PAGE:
Racing Games: GM Is Taking Notice of Tesla’s Success

Tesla Model S

Nearly a decade after its creation, Tesla Motors (NASDAQ:TSLA) is now making industry ripples large enough to put the big guns at General Motors (NYSE:GM) on notice. And it doesn’t get much bigger than GM’s head honcho Dan Akerson, who has said that he doesn’t want to be caught off guard by the “potential disruptive force” that is Tesla Motors.

GM Vice Chairman Steve Girsky says that Akerson has actually formed a small committee with the sole purpose of studying the EV startup, and attempting to determine what effect the company could have on GM and its 104-year old legacy.

“He thinks Tesla could be a big disrupter if we’re not careful,” Girsky said. “History is littered with big companies that ignored innovation that was coming their way because you didn’t know where you could be disrupted.”

Since the recession in 2009 that saw GM file for bankruptcy — and subsequently salvaged by the U.S. government — Akerson has been mounting efforts to reorganize the automotive giant, in a quest to turn the company into the most profitable car maker in the world. As a result, he isn’t taking his chances on what seems like a small threat to the company’s international dominance — at least for now.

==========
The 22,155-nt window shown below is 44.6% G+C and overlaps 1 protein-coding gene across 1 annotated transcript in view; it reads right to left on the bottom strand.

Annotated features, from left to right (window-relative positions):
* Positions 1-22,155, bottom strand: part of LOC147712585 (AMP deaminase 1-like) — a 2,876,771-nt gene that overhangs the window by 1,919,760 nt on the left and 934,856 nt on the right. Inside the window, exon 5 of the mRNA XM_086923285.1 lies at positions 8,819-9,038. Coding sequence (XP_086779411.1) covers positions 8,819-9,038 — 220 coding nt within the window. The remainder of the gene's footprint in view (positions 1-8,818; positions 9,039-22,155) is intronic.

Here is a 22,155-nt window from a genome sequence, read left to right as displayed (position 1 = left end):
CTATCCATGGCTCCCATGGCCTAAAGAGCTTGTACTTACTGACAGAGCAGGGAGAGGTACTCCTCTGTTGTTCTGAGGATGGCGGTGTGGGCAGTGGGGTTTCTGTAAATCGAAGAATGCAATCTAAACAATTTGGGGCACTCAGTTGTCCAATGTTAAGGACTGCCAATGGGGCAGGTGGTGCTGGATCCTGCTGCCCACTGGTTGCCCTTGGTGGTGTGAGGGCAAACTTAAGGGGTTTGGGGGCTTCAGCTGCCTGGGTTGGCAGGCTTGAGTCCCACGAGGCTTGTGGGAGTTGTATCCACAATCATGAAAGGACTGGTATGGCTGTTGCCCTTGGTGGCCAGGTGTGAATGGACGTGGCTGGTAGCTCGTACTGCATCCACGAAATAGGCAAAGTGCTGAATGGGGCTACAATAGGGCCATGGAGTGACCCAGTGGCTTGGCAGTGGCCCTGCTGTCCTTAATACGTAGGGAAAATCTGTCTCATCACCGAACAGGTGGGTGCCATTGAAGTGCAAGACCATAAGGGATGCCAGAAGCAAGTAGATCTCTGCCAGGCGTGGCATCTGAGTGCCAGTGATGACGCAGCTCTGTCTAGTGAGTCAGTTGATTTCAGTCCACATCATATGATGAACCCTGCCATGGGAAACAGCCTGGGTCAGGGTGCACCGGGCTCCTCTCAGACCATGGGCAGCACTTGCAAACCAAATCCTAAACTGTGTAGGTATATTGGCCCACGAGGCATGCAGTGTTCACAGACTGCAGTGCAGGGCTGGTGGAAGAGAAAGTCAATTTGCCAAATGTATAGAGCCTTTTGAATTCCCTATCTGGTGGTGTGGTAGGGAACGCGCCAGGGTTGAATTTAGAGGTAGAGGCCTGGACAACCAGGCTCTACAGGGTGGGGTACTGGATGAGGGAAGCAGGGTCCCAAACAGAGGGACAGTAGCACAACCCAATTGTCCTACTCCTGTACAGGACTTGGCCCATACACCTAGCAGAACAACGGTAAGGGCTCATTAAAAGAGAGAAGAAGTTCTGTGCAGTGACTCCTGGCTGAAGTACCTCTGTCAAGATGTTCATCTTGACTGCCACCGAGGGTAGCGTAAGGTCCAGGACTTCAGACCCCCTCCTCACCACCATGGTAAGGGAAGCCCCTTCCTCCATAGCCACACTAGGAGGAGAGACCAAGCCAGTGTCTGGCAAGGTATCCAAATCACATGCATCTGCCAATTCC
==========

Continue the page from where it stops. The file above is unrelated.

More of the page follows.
General Motors has already established itself as a leader in the plug-in hybrid scene, with the Chevrolet Volt. However, the Volt’s steep price tag of nearly $40,000 has resulted in slow sales, and the company is reportedly back at the drawing board for the new model, which is expected to hit the market by 2015 or 2016, judging by hints dropped by Akerson. The company is also looking to bring the price down significantly.

Though Tesla’s Model S sedan starts at nearly $30,000 more than the base Volt, the 100 percent electric car still outsold the Volt during the first quarter. Tesla’s car even uses a similar skateboard-style chassis that GM had introduced as a potential platform for fuel-cell vehicles years ago.


“That’s what they used,” Girsky said. “It’s fascinating. I don’t know if it’s going to work or not work. All I know is if we ignore it and say it’s a bunch of laptop batteries, then shame on us.”

This new mode of thinking is quite a departure from GM’s historic mindset, Girsky notes. “In the old days, they would’ve said, ‘It’s a bunch of laptop batteries and don’t worry about it and blah, blah, blah,’” Girsky said. He added, Akerson’s “view of the world is this kind of thing can change, can impact our organization. It may not be in his lifetime here, but it will be in somebody’s lifetime. And we need to be prepared.”

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